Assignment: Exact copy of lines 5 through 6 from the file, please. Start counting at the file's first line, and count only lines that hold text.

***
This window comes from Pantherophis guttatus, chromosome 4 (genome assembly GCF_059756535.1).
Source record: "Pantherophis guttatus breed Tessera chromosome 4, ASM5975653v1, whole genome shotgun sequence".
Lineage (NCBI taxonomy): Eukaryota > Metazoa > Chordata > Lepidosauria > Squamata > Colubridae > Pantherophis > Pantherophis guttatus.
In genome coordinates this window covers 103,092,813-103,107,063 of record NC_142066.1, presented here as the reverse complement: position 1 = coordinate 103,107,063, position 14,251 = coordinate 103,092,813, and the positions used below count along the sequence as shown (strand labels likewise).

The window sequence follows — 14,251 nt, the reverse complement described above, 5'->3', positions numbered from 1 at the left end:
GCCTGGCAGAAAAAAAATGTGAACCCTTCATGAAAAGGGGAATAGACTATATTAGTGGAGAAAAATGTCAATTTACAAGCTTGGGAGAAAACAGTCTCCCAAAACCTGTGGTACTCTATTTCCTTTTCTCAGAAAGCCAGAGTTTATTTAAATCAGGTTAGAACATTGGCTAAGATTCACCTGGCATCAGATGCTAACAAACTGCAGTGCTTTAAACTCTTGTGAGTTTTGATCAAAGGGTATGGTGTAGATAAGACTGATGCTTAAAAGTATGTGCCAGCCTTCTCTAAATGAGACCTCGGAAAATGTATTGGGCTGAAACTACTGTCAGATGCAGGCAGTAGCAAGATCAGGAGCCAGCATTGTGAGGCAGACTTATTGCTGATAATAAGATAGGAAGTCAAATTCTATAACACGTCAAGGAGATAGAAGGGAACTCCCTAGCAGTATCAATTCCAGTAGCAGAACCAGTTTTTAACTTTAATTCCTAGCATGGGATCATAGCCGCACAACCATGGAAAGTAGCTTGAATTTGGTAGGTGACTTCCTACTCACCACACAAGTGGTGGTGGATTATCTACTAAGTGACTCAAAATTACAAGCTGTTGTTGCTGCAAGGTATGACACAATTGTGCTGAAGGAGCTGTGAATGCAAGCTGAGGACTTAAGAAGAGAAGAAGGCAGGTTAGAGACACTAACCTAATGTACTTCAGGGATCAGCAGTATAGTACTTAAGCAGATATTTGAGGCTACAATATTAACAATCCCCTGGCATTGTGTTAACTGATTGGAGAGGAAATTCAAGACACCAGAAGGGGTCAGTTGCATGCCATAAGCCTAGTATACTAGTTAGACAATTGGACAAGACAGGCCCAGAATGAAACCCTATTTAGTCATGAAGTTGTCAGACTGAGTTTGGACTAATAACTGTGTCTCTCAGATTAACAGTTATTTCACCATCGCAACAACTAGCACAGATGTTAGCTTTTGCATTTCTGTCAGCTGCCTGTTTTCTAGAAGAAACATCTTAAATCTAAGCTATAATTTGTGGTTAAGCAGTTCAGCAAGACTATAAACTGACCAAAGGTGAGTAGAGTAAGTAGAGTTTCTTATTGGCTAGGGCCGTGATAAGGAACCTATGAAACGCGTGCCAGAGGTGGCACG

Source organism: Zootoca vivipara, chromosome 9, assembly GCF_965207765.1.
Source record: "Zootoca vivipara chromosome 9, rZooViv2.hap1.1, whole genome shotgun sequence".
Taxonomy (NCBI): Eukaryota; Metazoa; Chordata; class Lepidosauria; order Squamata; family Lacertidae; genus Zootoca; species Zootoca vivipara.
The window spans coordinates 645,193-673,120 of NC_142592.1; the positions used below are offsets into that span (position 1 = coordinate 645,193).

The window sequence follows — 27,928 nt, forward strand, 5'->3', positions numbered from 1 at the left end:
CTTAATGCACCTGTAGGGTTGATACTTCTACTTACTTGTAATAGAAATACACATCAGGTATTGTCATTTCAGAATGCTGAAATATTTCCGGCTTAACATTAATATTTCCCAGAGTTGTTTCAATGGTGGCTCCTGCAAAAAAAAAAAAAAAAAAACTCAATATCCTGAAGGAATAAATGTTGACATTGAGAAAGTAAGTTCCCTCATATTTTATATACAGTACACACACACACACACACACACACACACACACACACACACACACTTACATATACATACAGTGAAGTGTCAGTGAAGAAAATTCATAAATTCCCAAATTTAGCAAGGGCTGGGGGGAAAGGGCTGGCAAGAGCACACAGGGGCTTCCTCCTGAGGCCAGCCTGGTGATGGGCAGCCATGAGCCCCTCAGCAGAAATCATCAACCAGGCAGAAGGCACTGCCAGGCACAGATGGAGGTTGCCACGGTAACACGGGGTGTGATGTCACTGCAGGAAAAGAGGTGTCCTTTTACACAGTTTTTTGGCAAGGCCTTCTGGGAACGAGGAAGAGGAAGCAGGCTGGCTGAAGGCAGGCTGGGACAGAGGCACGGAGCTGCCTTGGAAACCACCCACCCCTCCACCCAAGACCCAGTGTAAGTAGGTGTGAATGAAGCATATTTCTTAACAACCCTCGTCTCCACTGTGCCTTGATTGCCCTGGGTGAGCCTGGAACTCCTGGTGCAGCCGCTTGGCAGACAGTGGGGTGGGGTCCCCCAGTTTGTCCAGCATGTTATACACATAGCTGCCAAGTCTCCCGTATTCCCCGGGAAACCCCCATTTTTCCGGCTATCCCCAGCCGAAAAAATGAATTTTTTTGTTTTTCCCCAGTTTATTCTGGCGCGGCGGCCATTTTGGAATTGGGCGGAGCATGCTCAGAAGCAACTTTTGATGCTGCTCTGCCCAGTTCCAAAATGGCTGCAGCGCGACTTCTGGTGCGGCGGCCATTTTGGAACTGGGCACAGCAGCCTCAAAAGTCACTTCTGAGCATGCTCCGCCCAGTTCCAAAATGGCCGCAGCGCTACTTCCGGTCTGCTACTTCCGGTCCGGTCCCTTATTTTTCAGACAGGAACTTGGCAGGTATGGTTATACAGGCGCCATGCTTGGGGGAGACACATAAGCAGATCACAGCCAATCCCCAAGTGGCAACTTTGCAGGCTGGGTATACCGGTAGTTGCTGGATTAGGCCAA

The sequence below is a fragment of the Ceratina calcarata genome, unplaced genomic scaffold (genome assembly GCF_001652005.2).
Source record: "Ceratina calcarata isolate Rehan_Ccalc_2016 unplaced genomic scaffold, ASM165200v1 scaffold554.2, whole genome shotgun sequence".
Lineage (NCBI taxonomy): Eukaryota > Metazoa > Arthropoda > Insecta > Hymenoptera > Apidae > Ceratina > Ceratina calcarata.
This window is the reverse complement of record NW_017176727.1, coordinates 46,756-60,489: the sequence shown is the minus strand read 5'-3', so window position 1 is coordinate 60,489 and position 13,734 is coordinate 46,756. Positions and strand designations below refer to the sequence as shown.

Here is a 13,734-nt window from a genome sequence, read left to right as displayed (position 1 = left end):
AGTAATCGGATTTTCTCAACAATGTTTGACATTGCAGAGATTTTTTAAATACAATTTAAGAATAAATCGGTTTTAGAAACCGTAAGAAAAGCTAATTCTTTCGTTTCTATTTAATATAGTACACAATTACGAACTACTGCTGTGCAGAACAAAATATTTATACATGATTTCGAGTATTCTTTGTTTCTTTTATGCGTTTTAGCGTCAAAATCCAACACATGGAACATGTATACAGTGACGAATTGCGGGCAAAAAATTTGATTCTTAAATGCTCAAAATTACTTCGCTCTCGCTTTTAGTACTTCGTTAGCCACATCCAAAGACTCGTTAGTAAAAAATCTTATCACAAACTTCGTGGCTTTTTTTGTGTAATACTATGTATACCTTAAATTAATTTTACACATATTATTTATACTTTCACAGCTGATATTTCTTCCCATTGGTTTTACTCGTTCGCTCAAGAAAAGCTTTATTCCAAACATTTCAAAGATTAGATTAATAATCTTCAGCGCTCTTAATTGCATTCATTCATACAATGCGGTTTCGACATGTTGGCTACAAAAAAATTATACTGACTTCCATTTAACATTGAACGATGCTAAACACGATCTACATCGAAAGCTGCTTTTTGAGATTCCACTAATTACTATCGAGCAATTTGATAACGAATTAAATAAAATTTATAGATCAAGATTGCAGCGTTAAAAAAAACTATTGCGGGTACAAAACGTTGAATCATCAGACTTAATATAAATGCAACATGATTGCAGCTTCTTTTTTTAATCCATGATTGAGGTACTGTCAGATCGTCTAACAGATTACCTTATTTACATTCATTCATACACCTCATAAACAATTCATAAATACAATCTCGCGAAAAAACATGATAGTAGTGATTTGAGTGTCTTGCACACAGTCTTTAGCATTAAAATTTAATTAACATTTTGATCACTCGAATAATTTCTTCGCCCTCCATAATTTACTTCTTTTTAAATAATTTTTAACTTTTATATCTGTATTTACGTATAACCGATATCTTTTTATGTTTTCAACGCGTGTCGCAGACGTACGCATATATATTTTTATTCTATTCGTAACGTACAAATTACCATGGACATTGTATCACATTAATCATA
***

The window sequence follows — 14,251 nt, the reverse complement described above, 5'->3', positions numbered from 1 at the left end:
GCCTGGCAGAAAAAAAATGTGAACCCTTCATGAAAAGGGGAATAGACTATATTAGTGGAGAAAAATGTCAATTTACAAGCTTGGGAGAAAACAGTCTCCCAAAACCTGTGGTACTCTATTTCCTTTTCTCAGAAAGCCAGAGTTTATTTAAATCAGGTTAGAACATTGGCTAAGATTCACCTGGCATCAGATGCTAACAAACTGCAGTGCTTTAAACTCTTGTGAGTTTTGATCAAAGGGTATGGTGTAGATAAGACTGATGCTTAAAAGTATGTGCCAGCCTTCTCTAAATGAGACCTCGGAAAATGTATTGGGCTGAAACTACTGTCAGATGCAGGCAGTAGCAAGATCAGGAGCCAGCATTGTGAGGCAGACTTATTGCTGATAATAAGATAGGAAGTCAAATTCTATAACACGTCAAGGAGATAGAAGGGAACTCCCTAGCAGTATCAATTCCAGTAGCAGAACCAGTTTTTAACTTTAATTCCTAGCATGGGATCATAGCCGCACAACCATGGAAAGTAGCTTGAATTTGGTAGGTGACTTCCTACTCACCACACAAGTGGTGGTGGATTATCTACTAAGTGACTCAAAATTACAAGCTGTTGTTGCTGCAAGGTATGACACAATTGTGCTGAAGGAGCTGTGAATGCAAGCTGAGGACTTAAGAAGAGAAGAAGGCAGGTTAGAGACACTAACCTAATGTACTTCAGGGATCAGCAGTATAGTACTTAAGCAGATATTTGAGGCTACAATATTAACAATCCCCTGGCATTGTGTTAACTGATTGGAGAGGAAATTCAAGACACCAGAAGGGGTCAGTTGCATGCCATAAGCCTAGTATACTAGTTAGACAATTGGACAAGACAGGCCCAGAATGAAACCCTATTTAGTCATGAAGTTGTCAGACTGAGTTTGGACTAATAACTGTGTCTCTCAGATTAACAGTTATTTCACCATCGCAACAACTAGCACAGATGTTAGCTTTTGCATTTCTGTCAGCTGCCTGTTTTCTAGAAGAAACATCTTAAATCTAAGCTATAATTTGTGGTTAAGCAGTTCAGCAAGACTATAAACTGACCAAAGGTGAGTAGAGTAAGTAGAGTTTCTTATTGGCTAGGGCCGTGATAAGGAACCTATGAAACGCGTGCCAGAGGTGGCACG